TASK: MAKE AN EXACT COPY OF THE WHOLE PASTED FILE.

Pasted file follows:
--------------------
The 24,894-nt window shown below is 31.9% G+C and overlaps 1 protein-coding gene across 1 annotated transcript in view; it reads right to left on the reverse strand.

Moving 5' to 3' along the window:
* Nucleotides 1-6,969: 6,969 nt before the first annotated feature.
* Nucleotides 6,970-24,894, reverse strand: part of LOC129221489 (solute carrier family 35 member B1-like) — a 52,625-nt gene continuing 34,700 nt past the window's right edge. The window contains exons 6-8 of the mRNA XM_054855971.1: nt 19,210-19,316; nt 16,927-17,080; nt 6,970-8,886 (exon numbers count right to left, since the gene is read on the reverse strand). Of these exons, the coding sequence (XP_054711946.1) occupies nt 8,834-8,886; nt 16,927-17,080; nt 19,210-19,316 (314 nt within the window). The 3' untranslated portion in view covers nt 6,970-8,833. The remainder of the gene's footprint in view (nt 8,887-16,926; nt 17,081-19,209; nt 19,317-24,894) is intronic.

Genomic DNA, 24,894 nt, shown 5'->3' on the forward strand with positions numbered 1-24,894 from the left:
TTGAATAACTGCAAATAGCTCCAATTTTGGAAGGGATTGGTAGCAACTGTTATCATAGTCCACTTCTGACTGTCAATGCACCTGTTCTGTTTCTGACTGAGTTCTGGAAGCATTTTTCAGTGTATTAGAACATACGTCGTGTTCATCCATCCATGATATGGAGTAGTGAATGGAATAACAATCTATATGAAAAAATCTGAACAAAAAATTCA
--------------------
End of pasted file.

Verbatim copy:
The 24,894-nt window shown below is 31.9% G+C and overlaps 1 protein-coding gene across 1 annotated transcript in view; it reads right to left on the reverse strand.

Moving 5' to 3' along the window:
* Nucleotides 1-6,969: 6,969 nt before the first annotated feature.
* Nucleotides 6,970-24,894, reverse strand: part of LOC129221489 (solute carrier family 35 member B1-like) — a 52,625-nt gene continuing 34,700 nt past the window's right edge. The window contains exons 6-8 of the mRNA XM_054855971.1: nt 19,210-19,316; nt 16,927-17,080; nt 6,970-8,886 (exon numbers count right to left, since the gene is read on the reverse strand). Of these exons, the coding sequence (XP_054711946.1) occupies nt 8,834-8,886; nt 16,927-17,080; nt 19,210-19,316 (314 nt within the window). The 3' untranslated portion in view covers nt 6,970-8,833. The remainder of the gene's footprint in view (nt 8,887-16,926; nt 17,081-19,209; nt 19,317-24,894) is intronic.

Genomic DNA, 24,894 nt, shown 5'->3' on the forward strand with positions numbered 1-24,894 from the left:
TTGAATAACTGCAAATAGCTCCAATTTTGGAAGGGATTGGTAGCAACTGTTATCATAGTCCACTTCTGACTGTCAATGCACCTGTTCTGTTTCTGACTGAGTTCTGGAAGCATTTTTCAGTGTATTAGAACATACGTCGTGTTCATCCATCCATGATATGGAGTAGTGAATGGAATAACAATCTATATGAAAAAATCTGAACAAAAAATTCA